Say hello to Cisco’s RADkit
How would you like a tool that can save you time with TAC cases and gives you an avenue of automation and time savings for your entire Cisco environment? If that sounds good, you should give RADKit a look.
What is RADKit?
RADKit is Cisco’s “Remote Automation Development Kit” that provides both you (and TAC) many automation opportunities for management and troubleshooting of your environment. It consists of a service and a python-based client that each connect securely to a cloud service maintained by Cisco. It will run on a Windows, Mac, or Linux machine inside your environment, and you (or TAC) can run a client from anywhere to take advantage of it. The best part is, you have complete granular control over access and your data which is only stored locally. The cloud seems to be used as a method of authentication.
The Installation Process is covered in depth with a video available at https://radkit.cisco.com and takes less than 10 minutes.
Once installed, you can access the RADkit service locally (it opens a browser to https://localhost:8081), or remotely via IP address or FQDN on port 8081 by default. When you login, you’ll see your service serial number - copy that somewhere as you’ll need it later for the client. Once on the service browser portal, you can add the devices that you want to have available via the tool and choose the management protocol(s)
As you can see from the optional device types, there are many cisco technologies available.
This is also where you can create new users and give them access for a set amount of time so you don’t have to remember to come back and disable accounts.
Logging in via the client
Once your server is installed and you’ve added a device or two, it’s time to try out the client. Starting the client takes you to a python prompt, and you’re provided with several examples to help you get connected.
I just followed the examples and ran the following:
That popped up a new browser tab to authenticate with Cisco’s SSO that looked like this:
After authenticating, I was prompted to accept the authorization
After clicking Accept, I received this message:
The next step after that was to connect to the service using the following command (this is where you use the serial number you got earlier) and then we can reference it as “service” from this point on to use the built in functions.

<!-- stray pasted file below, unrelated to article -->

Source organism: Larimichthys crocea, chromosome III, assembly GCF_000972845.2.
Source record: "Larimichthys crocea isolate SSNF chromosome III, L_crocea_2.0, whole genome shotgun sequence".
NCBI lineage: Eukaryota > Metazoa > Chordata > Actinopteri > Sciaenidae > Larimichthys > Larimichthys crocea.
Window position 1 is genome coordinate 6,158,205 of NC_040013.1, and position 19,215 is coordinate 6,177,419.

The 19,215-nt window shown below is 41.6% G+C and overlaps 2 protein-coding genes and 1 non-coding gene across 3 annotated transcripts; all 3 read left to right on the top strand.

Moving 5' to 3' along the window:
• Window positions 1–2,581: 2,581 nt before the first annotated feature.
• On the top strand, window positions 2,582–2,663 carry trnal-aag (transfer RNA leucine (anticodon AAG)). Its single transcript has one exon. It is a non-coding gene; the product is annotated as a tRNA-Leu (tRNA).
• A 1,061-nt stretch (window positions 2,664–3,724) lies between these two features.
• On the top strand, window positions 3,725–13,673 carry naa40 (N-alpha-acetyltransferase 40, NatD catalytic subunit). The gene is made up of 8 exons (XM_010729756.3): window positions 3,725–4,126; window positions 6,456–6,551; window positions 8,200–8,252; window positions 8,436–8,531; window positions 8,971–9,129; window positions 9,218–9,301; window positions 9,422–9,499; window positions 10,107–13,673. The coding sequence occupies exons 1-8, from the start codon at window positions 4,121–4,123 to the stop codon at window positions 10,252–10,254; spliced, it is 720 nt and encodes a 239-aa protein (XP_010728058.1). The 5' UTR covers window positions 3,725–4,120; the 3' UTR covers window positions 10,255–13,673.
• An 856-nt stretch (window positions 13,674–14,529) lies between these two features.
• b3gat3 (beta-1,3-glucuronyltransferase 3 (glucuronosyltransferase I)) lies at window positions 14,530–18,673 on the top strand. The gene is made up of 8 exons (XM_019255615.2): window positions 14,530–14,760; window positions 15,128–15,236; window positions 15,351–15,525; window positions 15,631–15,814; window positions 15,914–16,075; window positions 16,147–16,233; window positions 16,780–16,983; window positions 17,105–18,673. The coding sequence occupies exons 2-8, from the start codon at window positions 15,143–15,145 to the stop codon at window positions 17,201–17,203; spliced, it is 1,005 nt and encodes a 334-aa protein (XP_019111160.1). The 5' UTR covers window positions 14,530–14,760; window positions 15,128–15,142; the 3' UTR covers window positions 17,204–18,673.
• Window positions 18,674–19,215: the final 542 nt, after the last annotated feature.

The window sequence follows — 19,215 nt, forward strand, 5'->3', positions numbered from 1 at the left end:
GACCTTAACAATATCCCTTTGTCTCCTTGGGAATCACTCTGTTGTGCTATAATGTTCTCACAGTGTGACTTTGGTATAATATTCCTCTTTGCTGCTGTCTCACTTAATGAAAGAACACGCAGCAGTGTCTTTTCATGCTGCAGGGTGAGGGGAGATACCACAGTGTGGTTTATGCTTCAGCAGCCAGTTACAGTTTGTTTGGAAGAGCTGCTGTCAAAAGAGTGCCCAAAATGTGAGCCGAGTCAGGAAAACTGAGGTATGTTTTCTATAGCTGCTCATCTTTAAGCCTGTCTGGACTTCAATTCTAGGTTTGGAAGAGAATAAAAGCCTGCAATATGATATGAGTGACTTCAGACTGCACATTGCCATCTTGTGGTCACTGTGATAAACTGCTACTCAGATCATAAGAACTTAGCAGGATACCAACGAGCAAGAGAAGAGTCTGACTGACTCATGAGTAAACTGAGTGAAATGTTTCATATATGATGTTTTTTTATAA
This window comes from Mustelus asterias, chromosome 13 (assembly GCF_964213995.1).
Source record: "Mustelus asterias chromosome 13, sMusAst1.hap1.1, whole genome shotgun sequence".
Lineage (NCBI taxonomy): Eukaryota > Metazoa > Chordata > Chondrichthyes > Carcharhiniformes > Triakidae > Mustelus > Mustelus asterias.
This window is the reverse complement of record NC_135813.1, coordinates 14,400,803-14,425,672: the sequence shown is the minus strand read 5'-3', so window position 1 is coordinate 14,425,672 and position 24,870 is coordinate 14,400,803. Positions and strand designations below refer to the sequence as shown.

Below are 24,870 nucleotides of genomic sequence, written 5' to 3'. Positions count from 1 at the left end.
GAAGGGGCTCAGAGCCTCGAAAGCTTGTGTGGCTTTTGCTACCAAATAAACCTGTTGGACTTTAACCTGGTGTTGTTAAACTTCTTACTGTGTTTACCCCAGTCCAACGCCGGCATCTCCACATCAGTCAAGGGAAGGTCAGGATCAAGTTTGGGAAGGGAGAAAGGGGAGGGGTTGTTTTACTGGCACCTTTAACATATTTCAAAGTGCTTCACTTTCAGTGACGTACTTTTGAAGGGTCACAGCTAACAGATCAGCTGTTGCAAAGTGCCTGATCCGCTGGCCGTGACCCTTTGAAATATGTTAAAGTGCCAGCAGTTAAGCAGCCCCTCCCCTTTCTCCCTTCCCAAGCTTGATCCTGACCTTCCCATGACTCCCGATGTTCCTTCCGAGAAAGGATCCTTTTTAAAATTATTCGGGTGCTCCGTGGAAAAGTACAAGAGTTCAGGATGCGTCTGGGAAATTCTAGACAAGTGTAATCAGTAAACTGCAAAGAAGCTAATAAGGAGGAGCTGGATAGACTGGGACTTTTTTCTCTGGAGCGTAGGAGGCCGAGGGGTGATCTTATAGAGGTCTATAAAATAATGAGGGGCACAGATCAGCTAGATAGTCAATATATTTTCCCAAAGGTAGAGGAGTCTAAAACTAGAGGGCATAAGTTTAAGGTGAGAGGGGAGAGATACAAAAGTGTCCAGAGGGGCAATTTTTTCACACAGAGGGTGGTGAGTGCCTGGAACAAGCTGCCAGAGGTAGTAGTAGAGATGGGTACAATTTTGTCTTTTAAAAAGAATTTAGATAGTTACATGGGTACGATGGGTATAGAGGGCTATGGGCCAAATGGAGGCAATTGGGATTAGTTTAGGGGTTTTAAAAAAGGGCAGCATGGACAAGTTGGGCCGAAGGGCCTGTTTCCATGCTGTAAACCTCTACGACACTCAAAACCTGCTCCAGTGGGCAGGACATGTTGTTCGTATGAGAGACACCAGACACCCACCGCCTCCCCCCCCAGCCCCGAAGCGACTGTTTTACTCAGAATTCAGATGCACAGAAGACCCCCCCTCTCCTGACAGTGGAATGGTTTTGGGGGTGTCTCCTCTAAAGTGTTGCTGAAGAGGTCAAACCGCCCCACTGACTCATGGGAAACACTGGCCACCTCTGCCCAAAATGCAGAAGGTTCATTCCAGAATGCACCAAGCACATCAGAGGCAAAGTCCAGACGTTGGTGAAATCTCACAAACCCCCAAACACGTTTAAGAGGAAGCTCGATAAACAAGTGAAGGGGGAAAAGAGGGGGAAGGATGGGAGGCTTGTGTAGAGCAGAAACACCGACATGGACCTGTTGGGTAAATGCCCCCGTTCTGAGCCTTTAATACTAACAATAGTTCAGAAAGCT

and if all goes as planned, you should be ready to interact with your devices through this interface.
Using the Client
As I’m still learning and exploring myself, I’m only going to share a few examples, but expect that I’ll have more in the future to show you.
First, you can run the following command to show you the devices you’ve added and which management you’ve set up.
You can also choose one of your devices to interact with which in this case is essentially a built in SSH client, only the credentials are all securely stored from when I added devices.
What’s really cool is that you can grab information from multiple devices at the same time, store it in a python variable, then parse it, which gives you some pretty fantastic opportunities to save a LOT of time by creating a script that you can run against all your devices not just once, but whenever you want. You can start to see the power of the tool in TAC’s hands and how they may be able to have a store of these scripts to quickly get to the bottom of a problem.
In this example, I execute the “show version” command on each device in my inventory, that information is stored in a dictionary with the device and show version output.
In this example, I execute the same command, then use python to give me just the data I want. So for each device (dev) and version info (ver) in the results, I split the data (ver.data) on each new line character (‘\n’) and pull just the 2nd line of the data () (data starts at line 0, so I’m calling line 1) to show the version.
If you have some familiarity with working with Python, you can begin to see how powerful a tool this might be to utilize libraries built by Cisco to interact with their devices.
Check out cisco’s RADKit Videos Here:
I’m looking forward to learning more and trying out new things with this tool. One thing I’ve read that I’m excited to try out is to open a TAC ticket and tell them that I have this in my environment and see if the engineers are able to solve the problem more quickly AND not have to take over my computer. This is one of the main points they mentioned in the videos and I’m hopeful it could be a big time saver (fingers crossed). I hope you’ll give RADKit a try especially with the low time and cost investment necessary and I’ll try to put out another blog with some more tricks and things you can do with this tool down the road.
It just so happens that LookingPoint offers multiple IT services if you’re interested. Want more information, give us a call! Please reach out to us at email@example.com and we’ll be happy to help!
Ryan Alibrando, Managed Services Team Lead